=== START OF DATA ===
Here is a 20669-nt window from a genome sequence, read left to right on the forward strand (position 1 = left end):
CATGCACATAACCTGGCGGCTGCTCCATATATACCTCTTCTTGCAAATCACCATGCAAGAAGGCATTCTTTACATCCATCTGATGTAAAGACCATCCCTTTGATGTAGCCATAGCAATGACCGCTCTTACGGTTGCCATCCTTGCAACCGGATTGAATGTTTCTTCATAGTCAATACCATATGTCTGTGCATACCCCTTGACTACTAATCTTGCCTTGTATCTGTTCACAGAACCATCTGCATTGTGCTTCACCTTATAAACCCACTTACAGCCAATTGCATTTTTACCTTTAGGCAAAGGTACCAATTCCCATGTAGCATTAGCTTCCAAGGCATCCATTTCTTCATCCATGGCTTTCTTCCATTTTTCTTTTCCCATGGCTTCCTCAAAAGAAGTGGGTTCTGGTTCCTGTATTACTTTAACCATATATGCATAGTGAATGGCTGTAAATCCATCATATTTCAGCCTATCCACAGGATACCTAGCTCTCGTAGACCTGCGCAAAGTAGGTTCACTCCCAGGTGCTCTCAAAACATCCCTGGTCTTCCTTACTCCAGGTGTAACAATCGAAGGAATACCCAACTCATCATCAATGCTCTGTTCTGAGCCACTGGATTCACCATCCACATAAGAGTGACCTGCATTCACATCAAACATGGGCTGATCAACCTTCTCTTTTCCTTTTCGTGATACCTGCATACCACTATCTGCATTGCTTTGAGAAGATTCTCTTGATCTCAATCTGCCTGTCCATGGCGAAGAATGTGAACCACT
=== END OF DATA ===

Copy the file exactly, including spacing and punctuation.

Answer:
Here is a 20669-nt window from a genome sequence, read left to right on the forward strand (position 1 = left end):
CATGCACATAACCTGGCGGCTGCTCCATATATACCTCTTCTTGCAAATCACCATGCAAGAAGGCATTCTTTACATCCATCTGATGTAAAGACCATCCCTTTGATGTAGCCATAGCAATGACCGCTCTTACGGTTGCCATCCTTGCAACCGGATTGAATGTTTCTTCATAGTCAATACCATATGTCTGTGCATACCCCTTGACTACTAATCTTGCCTTGTATCTGTTCACAGAACCATCTGCATTGTGCTTCACCTTATAAACCCACTTACAGCCAATTGCATTTTTACCTTTAGGCAAAGGTACCAATTCCCATGTAGCATTAGCTTCCAAGGCATCCATTTCTTCATCCATGGCTTTCTTCCATTTTTCTTTTCCCATGGCTTCCTCAAAAGAAGTGGGTTCTGGTTCCTGTATTACTTTAACCATATATGCATAGTGAATGGCTGTAAATCCATCATATTTCAGCCTATCCACAGGATACCTAGCTCTCGTAGACCTGCGCAAAGTAGGTTCACTCCCAGGTGCTCTCAAAACATCCCTGGTCTTCCTTACTCCAGGTGTAACAATCGAAGGAATACCCAACTCATCATCAATGCTCTGTTCTGAGCCACTGGATTCACCATCCACATAAGAGTGACCTGCATTCACATCAAACATGGGCTGATCAACCTTCTCTTTTCCTTTTCGTGATACCTGCATACCACTATCTGCATTGCTTTGAGAAGATTCTCTTGATCTCAATCTGCCTGTCCATGGCGAAGAATGTGAACCACT